Question: "I often end up wearing the same suit styles when it comes to work and weddings. What do I wear to a wedding that's less 9-5 Wall Street?"
When a wedding dress code does not stipulate whether morning dress or black tie is required, it can be a challenge, for the well-dressed anyway, to take a step up from one’s regular work attire of suit, shirt and tie. For an evening affair, I would suggest a lounge suit in a darker colour with a slight sheen - kid mohair blends are worth considering. A darker tie in fine grenadine silk (a jacquard weave with a gauzy effect) or a knit will look suitably non-office like. Select a shirt collar style that you do not normally wear for business, such as a tab, extreme cutaway or long narrow spread.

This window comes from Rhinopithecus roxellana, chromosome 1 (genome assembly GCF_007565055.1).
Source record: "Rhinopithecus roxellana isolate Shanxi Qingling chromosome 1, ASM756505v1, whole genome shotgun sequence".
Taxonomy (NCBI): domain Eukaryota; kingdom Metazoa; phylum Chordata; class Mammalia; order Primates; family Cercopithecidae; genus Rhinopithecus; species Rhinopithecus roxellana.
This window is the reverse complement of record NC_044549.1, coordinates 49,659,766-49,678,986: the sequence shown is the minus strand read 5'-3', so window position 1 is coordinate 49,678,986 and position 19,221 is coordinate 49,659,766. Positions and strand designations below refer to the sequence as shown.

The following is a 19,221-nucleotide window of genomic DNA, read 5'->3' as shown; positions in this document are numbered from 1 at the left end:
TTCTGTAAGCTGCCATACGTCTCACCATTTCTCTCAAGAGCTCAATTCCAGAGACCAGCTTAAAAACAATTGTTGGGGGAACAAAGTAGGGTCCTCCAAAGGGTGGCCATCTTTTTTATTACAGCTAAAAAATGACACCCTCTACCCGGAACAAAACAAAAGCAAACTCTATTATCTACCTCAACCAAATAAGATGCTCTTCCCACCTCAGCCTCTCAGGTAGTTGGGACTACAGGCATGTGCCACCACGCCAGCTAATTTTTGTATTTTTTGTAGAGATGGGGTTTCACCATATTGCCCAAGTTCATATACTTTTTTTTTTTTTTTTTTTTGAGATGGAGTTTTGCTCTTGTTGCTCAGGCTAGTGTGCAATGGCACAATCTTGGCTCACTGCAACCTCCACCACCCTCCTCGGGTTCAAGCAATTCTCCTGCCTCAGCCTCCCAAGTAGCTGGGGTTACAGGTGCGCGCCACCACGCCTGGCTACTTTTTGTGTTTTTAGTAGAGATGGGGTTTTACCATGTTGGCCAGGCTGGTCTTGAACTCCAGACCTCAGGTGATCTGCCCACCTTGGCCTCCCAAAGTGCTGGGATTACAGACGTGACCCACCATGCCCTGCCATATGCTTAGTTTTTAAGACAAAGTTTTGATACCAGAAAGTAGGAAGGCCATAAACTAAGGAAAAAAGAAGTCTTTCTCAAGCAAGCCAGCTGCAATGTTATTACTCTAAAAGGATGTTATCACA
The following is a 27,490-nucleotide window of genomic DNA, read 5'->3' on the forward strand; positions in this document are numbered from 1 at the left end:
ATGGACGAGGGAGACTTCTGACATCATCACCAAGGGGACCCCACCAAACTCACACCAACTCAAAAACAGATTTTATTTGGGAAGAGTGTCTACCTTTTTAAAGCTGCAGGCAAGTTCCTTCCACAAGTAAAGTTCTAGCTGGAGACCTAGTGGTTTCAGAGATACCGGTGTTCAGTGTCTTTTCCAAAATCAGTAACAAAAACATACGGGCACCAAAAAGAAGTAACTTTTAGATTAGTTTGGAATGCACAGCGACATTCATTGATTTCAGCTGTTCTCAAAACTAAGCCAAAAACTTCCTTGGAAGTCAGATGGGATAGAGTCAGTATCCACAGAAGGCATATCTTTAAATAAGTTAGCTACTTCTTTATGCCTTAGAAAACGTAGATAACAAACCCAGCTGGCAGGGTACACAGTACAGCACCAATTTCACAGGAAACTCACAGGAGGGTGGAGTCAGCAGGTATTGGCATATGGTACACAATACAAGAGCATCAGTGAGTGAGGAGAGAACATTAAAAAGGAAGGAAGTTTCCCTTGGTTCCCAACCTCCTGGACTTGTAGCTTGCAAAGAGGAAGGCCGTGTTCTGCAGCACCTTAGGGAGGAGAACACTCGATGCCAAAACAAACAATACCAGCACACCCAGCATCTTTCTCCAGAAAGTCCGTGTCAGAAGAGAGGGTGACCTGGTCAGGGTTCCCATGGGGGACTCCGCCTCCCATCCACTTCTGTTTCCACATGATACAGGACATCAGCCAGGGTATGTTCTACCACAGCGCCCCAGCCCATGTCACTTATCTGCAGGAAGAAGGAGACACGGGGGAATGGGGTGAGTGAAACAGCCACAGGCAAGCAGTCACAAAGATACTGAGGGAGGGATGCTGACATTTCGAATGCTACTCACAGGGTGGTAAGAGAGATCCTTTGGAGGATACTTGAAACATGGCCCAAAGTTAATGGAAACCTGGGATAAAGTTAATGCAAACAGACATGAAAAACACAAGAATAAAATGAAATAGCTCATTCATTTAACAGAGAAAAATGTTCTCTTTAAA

For daytime ceremonies, opt for a semi-plain mid-tone suit in a subtle texture such as a sharkskin or birdseye (fear not, no animals were harmed in the making of said fabrics: sharkskin is a smooth worsted cloth with a soft two-tone finish typically achieved through a basket-woven process; birdseye cloth is a spot-light micro design in a worsted wool). Peaked lapels look suitable dressy and the addition of a waistcoat ups the formality, particularly if it is double-breasted. A contrasting vest in a light colour is a smart, dandyish touch. Avoid the compulsion to wear a “crisp white” and select a plain coloured shirt in sky blue or cream. Avoid all but the subtlest of stripes or plaids – it’s not your big day after all. A rich woven silk tie in a discrete pattern is better than a sickly pastel satin in a shade best left to the bridesmaids. If you don’t normally wear a pocket square (why the hell not?), now is a great time to start, so pick a suitably festive pattern that contrasts with your tie in both colour, pattern and texture. Highly-polished black shoes are de rigeur.